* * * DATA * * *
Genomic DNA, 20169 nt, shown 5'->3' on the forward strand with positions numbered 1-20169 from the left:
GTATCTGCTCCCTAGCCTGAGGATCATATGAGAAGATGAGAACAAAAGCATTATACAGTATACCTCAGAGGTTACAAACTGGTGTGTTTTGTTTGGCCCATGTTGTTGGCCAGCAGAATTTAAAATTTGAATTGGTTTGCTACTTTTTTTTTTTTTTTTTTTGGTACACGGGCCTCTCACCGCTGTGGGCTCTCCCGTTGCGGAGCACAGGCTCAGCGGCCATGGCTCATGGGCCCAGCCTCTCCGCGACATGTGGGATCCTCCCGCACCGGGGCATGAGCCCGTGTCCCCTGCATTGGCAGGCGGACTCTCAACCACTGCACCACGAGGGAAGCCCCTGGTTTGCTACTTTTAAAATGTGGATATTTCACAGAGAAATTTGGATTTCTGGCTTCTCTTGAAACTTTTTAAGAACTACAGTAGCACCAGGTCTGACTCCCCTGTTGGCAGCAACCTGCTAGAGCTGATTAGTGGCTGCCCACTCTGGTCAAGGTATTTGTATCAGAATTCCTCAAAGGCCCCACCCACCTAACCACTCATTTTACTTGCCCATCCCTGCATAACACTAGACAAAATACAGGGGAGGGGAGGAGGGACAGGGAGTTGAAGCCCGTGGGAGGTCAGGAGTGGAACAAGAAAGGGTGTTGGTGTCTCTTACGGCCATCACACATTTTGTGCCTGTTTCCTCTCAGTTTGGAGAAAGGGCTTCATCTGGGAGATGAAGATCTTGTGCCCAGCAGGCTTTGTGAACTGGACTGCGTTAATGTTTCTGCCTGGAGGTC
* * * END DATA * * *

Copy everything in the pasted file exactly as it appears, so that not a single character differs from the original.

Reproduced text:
Genomic DNA, 20169 nt, shown 5'->3' on the forward strand with positions numbered 1-20169 from the left:
GTATCTGCTCCCTAGCCTGAGGATCATATGAGAAGATGAGAACAAAAGCATTATACAGTATACCTCAGAGGTTACAAACTGGTGTGTTTTGTTTGGCCCATGTTGTTGGCCAGCAGAATTTAAAATTTGAATTGGTTTGCTACTTTTTTTTTTTTTTTTTTTGGTACACGGGCCTCTCACCGCTGTGGGCTCTCCCGTTGCGGAGCACAGGCTCAGCGGCCATGGCTCATGGGCCCAGCCTCTCCGCGACATGTGGGATCCTCCCGCACCGGGGCATGAGCCCGTGTCCCCTGCATTGGCAGGCGGACTCTCAACCACTGCACCACGAGGGAAGCCCCTGGTTTGCTACTTTTAAAATGTGGATATTTCACAGAGAAATTTGGATTTCTGGCTTCTCTTGAAACTTTTTAAGAACTACAGTAGCACCAGGTCTGACTCCCCTGTTGGCAGCAACCTGCTAGAGCTGATTAGTGGCTGCCCACTCTGGTCAAGGTATTTGTATCAGAATTCCTCAAAGGCCCCACCCACCTAACCACTCATTTTACTTGCCCATCCCTGCATAACACTAGACAAAATACAGGGGAGGGGAGGAGGGACAGGGAGTTGAAGCCCGTGGGAGGTCAGGAGTGGAACAAGAAAGGGTGTTGGTGTCTCTTACGGCCATCACACATTTTGTGCCTGTTTCCTCTCAGTTTGGAGAAAGGGCTTCATCTGGGAGATGAAGATCTTGTGCCCAGCAGGCTTTGTGAACTGGACTGCGTTAATGTTTCTGCCTGGAGGTC